Even though catch-and-release fishing has replaced a lot of
catch-and-eat fishing and camera safaris have replaced big-game hunting (except
for GoDaddy's Bob Parsons and
Spain's king Juan Carlos who recently gunned down elephants) practically every
US presidential contender still feels compelled to don blaze orange outerwear
and kill a few for the "Gipper" of public opinion.
It's almost like a candidate can't achieve sufficient "guy-dom" to be elected to high office without a hunting resume. Both former president Bill Clinton and Massachusetts senator John Kerry embarked on self-conscious duck hunting trips while running for office with "photo opportunity" written all over them. And during the 2008 campaign, Hillary Clinton sucked up to the gun lobby about her love of the shooting sports to the point that her then rival Barack Obama, referred to her as "Annie Oakley" Of course, she later became Secretary of State Annie Oakley.
Leading up to the 2008 campaign, former New Mexico governor and presidential candidate Bill Richardson bragged about the exotic long-horned African antelope he killed on media tycoon Ted Turner's Armendaris Ranch in New Mexico. A photo shows him kneeling beside the animal, its muzzle sunk into the sand. And during the 2008 election, Mitt Romney's characterization of himself as a lifelong hunter on the basis of a few hunting trips in which he shot small animals was widely ridiculed by the gun press and black gun fans.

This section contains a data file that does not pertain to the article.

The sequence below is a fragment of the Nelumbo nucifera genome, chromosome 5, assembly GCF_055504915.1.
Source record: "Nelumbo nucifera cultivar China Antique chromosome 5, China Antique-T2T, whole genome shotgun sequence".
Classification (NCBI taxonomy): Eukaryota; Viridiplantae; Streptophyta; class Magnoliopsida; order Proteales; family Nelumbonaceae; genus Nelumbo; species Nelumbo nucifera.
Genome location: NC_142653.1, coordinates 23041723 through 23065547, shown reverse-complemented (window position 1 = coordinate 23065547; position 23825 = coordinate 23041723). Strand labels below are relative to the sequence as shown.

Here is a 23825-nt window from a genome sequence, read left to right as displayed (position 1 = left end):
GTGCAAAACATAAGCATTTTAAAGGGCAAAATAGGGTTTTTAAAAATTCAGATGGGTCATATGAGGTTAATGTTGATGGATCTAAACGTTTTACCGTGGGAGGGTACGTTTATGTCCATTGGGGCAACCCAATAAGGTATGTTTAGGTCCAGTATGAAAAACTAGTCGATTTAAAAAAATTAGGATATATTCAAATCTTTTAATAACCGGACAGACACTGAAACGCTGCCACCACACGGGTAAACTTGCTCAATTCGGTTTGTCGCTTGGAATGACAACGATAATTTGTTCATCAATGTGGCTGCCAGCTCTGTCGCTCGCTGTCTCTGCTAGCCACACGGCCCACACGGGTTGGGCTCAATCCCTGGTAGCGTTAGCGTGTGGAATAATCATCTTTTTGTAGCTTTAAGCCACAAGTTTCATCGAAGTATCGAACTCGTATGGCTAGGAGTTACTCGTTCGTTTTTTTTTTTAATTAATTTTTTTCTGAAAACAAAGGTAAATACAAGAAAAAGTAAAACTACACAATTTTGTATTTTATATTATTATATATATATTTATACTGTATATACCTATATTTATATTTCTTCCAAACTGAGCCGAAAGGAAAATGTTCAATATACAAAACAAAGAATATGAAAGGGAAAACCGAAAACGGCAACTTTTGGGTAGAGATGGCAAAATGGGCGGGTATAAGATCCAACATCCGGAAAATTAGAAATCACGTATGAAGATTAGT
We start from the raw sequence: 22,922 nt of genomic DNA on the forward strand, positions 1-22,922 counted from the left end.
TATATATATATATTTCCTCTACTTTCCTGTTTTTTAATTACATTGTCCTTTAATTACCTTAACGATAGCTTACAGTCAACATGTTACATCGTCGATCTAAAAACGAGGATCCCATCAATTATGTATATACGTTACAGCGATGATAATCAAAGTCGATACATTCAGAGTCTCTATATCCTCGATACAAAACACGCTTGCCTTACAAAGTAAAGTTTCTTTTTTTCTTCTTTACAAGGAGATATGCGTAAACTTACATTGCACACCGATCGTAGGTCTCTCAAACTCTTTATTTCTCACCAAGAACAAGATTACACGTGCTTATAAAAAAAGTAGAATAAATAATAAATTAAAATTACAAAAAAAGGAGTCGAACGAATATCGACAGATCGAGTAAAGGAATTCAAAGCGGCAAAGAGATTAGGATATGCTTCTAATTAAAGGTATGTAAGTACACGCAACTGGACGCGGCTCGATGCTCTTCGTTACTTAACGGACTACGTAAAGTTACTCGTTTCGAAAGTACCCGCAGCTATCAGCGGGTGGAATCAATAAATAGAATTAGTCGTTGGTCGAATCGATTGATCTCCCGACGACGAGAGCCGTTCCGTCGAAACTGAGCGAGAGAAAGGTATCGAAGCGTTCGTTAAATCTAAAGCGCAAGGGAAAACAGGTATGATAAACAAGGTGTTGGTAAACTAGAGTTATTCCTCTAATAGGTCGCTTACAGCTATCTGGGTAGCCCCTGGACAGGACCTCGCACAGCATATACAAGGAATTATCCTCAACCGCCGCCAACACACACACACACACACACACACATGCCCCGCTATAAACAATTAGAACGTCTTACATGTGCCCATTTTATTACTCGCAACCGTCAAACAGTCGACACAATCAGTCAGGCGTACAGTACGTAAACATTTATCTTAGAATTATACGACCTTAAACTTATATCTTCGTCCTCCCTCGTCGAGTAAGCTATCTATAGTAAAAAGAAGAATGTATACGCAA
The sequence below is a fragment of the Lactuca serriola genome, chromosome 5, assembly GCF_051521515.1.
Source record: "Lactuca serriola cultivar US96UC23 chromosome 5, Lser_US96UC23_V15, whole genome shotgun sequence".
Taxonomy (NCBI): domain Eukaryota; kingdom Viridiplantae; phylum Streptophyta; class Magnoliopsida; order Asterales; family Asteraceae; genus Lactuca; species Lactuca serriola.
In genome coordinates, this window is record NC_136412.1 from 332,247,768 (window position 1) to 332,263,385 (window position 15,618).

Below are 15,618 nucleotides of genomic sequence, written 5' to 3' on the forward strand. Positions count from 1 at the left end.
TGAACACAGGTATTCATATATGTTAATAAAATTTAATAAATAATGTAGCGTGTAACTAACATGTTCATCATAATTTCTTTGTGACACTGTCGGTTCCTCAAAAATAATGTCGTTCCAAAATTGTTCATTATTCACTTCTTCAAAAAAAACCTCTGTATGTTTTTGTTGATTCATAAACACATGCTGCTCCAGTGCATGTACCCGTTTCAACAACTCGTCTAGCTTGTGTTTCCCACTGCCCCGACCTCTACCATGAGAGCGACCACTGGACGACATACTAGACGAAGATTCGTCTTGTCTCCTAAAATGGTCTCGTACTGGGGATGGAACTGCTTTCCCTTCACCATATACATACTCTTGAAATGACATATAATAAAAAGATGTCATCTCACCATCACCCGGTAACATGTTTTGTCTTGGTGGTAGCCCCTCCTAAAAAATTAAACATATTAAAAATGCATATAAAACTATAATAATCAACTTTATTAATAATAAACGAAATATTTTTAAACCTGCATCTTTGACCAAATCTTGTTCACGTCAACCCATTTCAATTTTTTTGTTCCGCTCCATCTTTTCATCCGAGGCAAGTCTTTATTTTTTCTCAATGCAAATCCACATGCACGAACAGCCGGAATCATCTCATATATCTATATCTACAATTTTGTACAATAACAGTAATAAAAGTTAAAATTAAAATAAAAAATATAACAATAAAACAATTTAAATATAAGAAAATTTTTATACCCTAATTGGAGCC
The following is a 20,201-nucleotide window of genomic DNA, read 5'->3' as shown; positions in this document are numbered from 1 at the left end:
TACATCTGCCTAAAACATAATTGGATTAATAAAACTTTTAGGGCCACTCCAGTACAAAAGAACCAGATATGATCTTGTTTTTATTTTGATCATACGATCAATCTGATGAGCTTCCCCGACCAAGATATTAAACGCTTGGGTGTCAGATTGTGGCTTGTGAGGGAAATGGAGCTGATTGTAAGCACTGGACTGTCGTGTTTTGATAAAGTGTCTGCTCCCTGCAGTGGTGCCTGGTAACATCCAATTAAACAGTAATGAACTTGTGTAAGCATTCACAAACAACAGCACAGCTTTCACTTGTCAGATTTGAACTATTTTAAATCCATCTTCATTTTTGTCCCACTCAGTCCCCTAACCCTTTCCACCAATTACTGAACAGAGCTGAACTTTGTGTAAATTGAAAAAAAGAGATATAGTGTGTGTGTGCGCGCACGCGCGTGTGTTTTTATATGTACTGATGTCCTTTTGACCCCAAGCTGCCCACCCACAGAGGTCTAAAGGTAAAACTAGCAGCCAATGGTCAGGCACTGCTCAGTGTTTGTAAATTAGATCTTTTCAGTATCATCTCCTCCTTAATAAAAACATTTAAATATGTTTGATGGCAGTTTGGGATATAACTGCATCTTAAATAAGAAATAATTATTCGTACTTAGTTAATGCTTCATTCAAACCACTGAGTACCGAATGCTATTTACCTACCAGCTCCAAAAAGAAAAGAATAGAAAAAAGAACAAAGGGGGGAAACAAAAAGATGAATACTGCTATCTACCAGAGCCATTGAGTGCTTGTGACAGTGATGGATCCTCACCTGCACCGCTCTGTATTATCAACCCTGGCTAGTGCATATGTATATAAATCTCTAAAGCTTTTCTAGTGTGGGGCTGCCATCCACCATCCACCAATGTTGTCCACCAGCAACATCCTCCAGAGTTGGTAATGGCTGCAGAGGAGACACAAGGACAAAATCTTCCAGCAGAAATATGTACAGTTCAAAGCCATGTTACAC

But former Arkansas governor Mike Huckabee's antics were probably the most extreme. Huckabee did everything right for his photo op cammo close-up. He scheduled a pheasant hunt the day after Christmas, a traditional no news day. He intoned the usual catechism about hunting actually being stewardship ("It's the hunters who actually keep the wildlife alive") that allows so many hunting groups to call themselves conservationists as they "protect" the animals they want to blast away. He even wore a cap that said "EAT, SLEEP, HUNT"--a good visual for TV cameras.
But even though the press dutifully trailed Huckabee into Iowa wing-shooting country--"underdressed," according to some reporters--he got no bounce out of the event. It might have even cost him approval points. Maybe it was the way Huckabee, also a Baptist preacher, joked about the bird he shot having his opponent's name written on its rear end. "See, that's what happens if you get in my way," he chortled to the press. "Each of these three birds made a sacrifice for the campaign." Ha.
But it might have also had to do with rumors swirling at the
time about Huckabee's son, David, allegedly hanging a dog while a counselor at the Boy Scout's Camp Pioneer in
Hatfield, Arkansas, according to Newsweek . Huckabee had made a "conscious attempt to keep the state police
from investigating his son and seemed to be obstructing justice," a former
FBI chief in Little Rock was quoted as saying in Newsweek.
Neither event humanized the candidate. A bird may be just a bird, but how could a pastor find the death of an animal--humorous? And why, if his son were innocent, did Huckabee allegedly obstruct the investigation? END
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